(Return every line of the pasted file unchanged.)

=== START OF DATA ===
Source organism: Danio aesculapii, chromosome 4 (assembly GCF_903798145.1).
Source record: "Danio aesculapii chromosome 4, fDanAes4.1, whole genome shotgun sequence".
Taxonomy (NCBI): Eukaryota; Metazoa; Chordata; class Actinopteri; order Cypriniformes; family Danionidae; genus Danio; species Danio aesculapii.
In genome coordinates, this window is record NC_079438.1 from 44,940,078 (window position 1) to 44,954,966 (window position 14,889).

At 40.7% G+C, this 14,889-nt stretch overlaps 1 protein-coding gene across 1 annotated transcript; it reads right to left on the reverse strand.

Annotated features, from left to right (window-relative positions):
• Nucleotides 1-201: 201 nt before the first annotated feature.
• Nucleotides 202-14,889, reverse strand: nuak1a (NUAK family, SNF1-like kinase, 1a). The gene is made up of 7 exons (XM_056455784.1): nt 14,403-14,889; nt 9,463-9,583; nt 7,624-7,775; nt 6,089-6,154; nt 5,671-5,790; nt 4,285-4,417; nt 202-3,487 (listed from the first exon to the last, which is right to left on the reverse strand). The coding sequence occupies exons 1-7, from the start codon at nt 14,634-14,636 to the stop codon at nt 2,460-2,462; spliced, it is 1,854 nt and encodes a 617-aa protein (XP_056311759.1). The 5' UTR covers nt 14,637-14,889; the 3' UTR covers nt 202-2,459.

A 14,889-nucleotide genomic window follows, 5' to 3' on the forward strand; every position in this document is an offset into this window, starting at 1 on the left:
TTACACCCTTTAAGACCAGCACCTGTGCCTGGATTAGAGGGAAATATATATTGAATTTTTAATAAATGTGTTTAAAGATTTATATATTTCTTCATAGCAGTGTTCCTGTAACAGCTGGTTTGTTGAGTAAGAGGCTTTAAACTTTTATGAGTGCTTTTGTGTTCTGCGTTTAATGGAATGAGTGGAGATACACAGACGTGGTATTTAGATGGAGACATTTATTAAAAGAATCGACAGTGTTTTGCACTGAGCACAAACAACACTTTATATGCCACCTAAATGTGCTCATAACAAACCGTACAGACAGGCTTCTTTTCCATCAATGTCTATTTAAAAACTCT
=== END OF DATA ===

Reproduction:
Source organism: Danio aesculapii, chromosome 4 (assembly GCF_903798145.1).
Source record: "Danio aesculapii chromosome 4, fDanAes4.1, whole genome shotgun sequence".
Taxonomy (NCBI): Eukaryota; Metazoa; Chordata; class Actinopteri; order Cypriniformes; family Danionidae; genus Danio; species Danio aesculapii.
In genome coordinates, this window is record NC_079438.1 from 44,940,078 (window position 1) to 44,954,966 (window position 14,889).

At 40.7% G+C, this 14,889-nt stretch overlaps 1 protein-coding gene across 1 annotated transcript; it reads right to left on the reverse strand.

Annotated features, from left to right (window-relative positions):
• Nucleotides 1-201: 201 nt before the first annotated feature.
• Nucleotides 202-14,889, reverse strand: nuak1a (NUAK family, SNF1-like kinase, 1a). The gene is made up of 7 exons (XM_056455784.1): nt 14,403-14,889; nt 9,463-9,583; nt 7,624-7,775; nt 6,089-6,154; nt 5,671-5,790; nt 4,285-4,417; nt 202-3,487 (listed from the first exon to the last, which is right to left on the reverse strand). The coding sequence occupies exons 1-7, from the start codon at nt 14,634-14,636 to the stop codon at nt 2,460-2,462; spliced, it is 1,854 nt and encodes a 617-aa protein (XP_056311759.1). The 5' UTR covers nt 14,637-14,889; the 3' UTR covers nt 202-2,459.

A 14,889-nucleotide genomic window follows, 5' to 3' on the forward strand; every position in this document is an offset into this window, starting at 1 on the left:
TTACACCCTTTAAGACCAGCACCTGTGCCTGGATTAGAGGGAAATATATATTGAATTTTTAATAAATGTGTTTAAAGATTTATATATTTCTTCATAGCAGTGTTCCTGTAACAGCTGGTTTGTTGAGTAAGAGGCTTTAAACTTTTATGAGTGCTTTTGTGTTCTGCGTTTAATGGAATGAGTGGAGATACACAGACGTGGTATTTAGATGGAGACATTTATTAAAAGAATCGACAGTGTTTTGCACTGAGCACAAACAACACTTTATATGCCACCTAAATGTGCTCATAACAAACCGTACAGACAGGCTTCTTTTCCATCAATGTCTATTTAAAAACTCT